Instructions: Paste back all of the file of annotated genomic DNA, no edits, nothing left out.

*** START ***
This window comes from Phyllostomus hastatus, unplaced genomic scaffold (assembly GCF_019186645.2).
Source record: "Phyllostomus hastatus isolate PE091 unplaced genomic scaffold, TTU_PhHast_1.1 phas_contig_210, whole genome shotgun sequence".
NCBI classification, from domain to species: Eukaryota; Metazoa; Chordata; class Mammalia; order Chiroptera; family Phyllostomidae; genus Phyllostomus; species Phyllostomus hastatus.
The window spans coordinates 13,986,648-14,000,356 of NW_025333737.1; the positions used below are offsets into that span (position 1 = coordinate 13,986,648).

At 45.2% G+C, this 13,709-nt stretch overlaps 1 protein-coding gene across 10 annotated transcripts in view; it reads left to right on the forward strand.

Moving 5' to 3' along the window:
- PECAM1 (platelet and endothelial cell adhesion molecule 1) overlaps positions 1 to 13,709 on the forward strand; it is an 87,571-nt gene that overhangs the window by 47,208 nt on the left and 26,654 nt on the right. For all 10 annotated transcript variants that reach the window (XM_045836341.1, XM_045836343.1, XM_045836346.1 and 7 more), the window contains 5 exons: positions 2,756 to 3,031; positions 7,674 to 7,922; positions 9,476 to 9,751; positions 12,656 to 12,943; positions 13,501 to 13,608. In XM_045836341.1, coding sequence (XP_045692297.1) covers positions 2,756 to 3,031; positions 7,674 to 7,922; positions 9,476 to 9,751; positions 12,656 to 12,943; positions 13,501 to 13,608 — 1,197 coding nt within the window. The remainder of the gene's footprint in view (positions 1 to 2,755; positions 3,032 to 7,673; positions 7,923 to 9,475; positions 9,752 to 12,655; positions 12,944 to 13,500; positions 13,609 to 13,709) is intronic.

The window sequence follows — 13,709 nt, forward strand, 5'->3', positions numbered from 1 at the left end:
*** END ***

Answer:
This window comes from Phyllostomus hastatus, unplaced genomic scaffold (assembly GCF_019186645.2).
Source record: "Phyllostomus hastatus isolate PE091 unplaced genomic scaffold, TTU_PhHast_1.1 phas_contig_210, whole genome shotgun sequence".
NCBI classification, from domain to species: Eukaryota; Metazoa; Chordata; class Mammalia; order Chiroptera; family Phyllostomidae; genus Phyllostomus; species Phyllostomus hastatus.
The window spans coordinates 13,986,648-14,000,356 of NW_025333737.1; the positions used below are offsets into that span (position 1 = coordinate 13,986,648).

At 45.2% G+C, this 13,709-nt stretch overlaps 1 protein-coding gene across 10 annotated transcripts in view; it reads left to right on the forward strand.

Moving 5' to 3' along the window:
- PECAM1 (platelet and endothelial cell adhesion molecule 1) overlaps positions 1 to 13,709 on the forward strand; it is an 87,571-nt gene that overhangs the window by 47,208 nt on the left and 26,654 nt on the right. For all 10 annotated transcript variants that reach the window (XM_045836341.1, XM_045836343.1, XM_045836346.1 and 7 more), the window contains 5 exons: positions 2,756 to 3,031; positions 7,674 to 7,922; positions 9,476 to 9,751; positions 12,656 to 12,943; positions 13,501 to 13,608. In XM_045836341.1, coding sequence (XP_045692297.1) covers positions 2,756 to 3,031; positions 7,674 to 7,922; positions 9,476 to 9,751; positions 12,656 to 12,943; positions 13,501 to 13,608 — 1,197 coding nt within the window. The remainder of the gene's footprint in view (positions 1 to 2,755; positions 3,032 to 7,673; positions 7,923 to 9,475; positions 9,752 to 12,655; positions 12,944 to 13,500; positions 13,609 to 13,709) is intronic.

The window sequence follows — 13,709 nt, forward strand, 5'->3', positions numbered from 1 at the left end: